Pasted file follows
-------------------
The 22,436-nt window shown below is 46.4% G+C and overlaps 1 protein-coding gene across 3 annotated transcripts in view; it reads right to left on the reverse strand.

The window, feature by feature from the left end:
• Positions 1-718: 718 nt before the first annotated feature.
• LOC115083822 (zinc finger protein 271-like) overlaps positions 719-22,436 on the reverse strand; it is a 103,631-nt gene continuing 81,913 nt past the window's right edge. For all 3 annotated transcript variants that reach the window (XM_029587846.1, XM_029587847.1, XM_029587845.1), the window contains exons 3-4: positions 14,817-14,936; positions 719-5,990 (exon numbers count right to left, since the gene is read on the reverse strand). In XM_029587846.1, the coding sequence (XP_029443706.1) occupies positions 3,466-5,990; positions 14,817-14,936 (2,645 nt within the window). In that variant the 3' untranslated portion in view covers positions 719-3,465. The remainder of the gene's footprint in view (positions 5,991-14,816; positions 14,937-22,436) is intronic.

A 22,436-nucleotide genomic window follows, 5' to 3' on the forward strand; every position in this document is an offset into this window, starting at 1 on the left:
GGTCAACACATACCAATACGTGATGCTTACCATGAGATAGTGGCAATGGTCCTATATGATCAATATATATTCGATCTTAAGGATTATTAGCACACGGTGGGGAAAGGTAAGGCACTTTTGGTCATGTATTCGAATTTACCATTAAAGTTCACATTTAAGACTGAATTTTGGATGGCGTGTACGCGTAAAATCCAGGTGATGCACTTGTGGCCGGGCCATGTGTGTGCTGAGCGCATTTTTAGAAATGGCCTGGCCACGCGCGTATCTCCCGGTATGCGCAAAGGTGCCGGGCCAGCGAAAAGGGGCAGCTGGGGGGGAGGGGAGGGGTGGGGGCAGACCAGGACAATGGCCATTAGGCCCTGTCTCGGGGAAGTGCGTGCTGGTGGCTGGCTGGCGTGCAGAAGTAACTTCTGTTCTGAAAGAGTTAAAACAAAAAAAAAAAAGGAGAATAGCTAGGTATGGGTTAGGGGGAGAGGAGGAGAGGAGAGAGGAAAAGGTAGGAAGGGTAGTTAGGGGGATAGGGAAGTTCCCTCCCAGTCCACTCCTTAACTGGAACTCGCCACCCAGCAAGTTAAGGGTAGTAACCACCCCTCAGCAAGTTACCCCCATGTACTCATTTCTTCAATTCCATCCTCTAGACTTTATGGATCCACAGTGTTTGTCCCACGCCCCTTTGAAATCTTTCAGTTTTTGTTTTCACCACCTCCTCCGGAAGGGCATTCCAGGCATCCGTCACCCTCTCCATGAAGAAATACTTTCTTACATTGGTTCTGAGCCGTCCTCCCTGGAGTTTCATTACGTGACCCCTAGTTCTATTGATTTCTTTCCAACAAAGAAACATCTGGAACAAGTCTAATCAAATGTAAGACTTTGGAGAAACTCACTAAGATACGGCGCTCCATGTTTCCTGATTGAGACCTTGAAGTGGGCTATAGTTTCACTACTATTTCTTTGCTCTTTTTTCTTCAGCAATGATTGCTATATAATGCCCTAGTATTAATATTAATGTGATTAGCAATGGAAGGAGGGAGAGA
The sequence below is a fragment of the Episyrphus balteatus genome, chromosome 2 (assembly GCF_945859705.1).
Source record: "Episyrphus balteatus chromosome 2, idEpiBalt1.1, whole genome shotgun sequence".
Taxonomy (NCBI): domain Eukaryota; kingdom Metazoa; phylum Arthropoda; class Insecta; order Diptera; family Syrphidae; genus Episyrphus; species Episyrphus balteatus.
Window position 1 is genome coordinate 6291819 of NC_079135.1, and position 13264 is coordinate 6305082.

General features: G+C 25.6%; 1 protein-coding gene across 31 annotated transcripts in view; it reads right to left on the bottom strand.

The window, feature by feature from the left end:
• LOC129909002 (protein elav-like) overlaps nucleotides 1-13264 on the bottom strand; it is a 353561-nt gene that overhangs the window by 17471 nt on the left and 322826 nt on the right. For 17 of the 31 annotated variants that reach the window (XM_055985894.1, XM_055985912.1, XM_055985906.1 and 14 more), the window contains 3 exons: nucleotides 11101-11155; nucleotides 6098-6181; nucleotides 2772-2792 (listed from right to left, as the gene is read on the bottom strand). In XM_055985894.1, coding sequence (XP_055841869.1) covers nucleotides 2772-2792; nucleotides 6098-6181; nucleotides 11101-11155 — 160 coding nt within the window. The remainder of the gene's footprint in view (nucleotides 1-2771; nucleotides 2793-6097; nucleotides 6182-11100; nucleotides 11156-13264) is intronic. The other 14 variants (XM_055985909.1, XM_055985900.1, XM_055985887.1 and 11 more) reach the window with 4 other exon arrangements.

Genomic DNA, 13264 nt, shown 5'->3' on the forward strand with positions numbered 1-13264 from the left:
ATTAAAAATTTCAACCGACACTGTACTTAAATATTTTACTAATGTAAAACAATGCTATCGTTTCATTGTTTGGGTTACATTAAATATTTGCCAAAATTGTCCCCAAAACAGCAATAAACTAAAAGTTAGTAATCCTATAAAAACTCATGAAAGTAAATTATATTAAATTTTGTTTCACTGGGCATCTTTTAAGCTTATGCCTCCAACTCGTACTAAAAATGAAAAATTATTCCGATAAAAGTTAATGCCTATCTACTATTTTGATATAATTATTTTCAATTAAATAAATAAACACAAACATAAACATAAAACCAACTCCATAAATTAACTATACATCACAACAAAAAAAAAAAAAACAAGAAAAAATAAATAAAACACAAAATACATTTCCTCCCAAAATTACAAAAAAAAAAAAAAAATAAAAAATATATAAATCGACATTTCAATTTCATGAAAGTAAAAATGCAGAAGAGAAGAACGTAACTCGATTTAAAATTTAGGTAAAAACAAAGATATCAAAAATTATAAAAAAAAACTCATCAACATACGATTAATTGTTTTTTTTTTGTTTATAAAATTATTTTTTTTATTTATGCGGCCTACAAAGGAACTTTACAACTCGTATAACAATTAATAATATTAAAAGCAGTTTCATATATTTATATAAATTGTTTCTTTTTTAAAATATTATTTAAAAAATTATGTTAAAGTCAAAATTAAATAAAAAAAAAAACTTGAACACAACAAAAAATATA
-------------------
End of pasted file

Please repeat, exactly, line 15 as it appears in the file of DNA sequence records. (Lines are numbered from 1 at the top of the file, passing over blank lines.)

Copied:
ATTAAAAATTTCAACCGACACTGTACTTAAATATTTTACTAATGTAAAACAATGCTATCGTTTCATTGTTTGGGTTACATTAAATATTTGCCAAAATTGTCCCCAAAACAGCAATAAACTAAAAGTTAGTAATCCTATAAAAACTCATGAAAGTAAATTATATTAAATTTTGTTTCACTGGGCATCTTTTAAGCTTATGCCTCCAACTCGTACTAAAAATGAAAAATTATTCCGATAAAAGTTAATGCCTATCTACTATTTTGATATAATTATTTTCAATTAAATAAATAAACACAAACATAAACATAAAACCAACTCCATAAATTAACTATACATCACAACAAAAAAAAAAAAAACAAGAAAAAATAAATAAAACACAAAATACATTTCCTCCCAAAATTACAAAAAAAAAAAAAAAATAAAAAATATATAAATCGACATTTCAATTTCATGAAAGTAAAAATGCAGAAGAGAAGAACGTAACTCGATTTAAAATTTAGGTAAAAACAAAGATATCAAAAATTATAAAAAAAAACTCATCAACATACGATTAATTGTTTTTTTTTTGTTTATAAAATTATTTTTTTTATTTATGCGGCCTACAAAGGAACTTTACAACTCGTATAACAATTAATAATATTAAAAGCAGTTTCATATATTTATATAAATTGTTTCTTTTTTAAAATATTATTTAAAAAATTATGTTAAAGTCAAAATTAAATAAAAAAAAAAACTTGAACACAACAAAAAATATA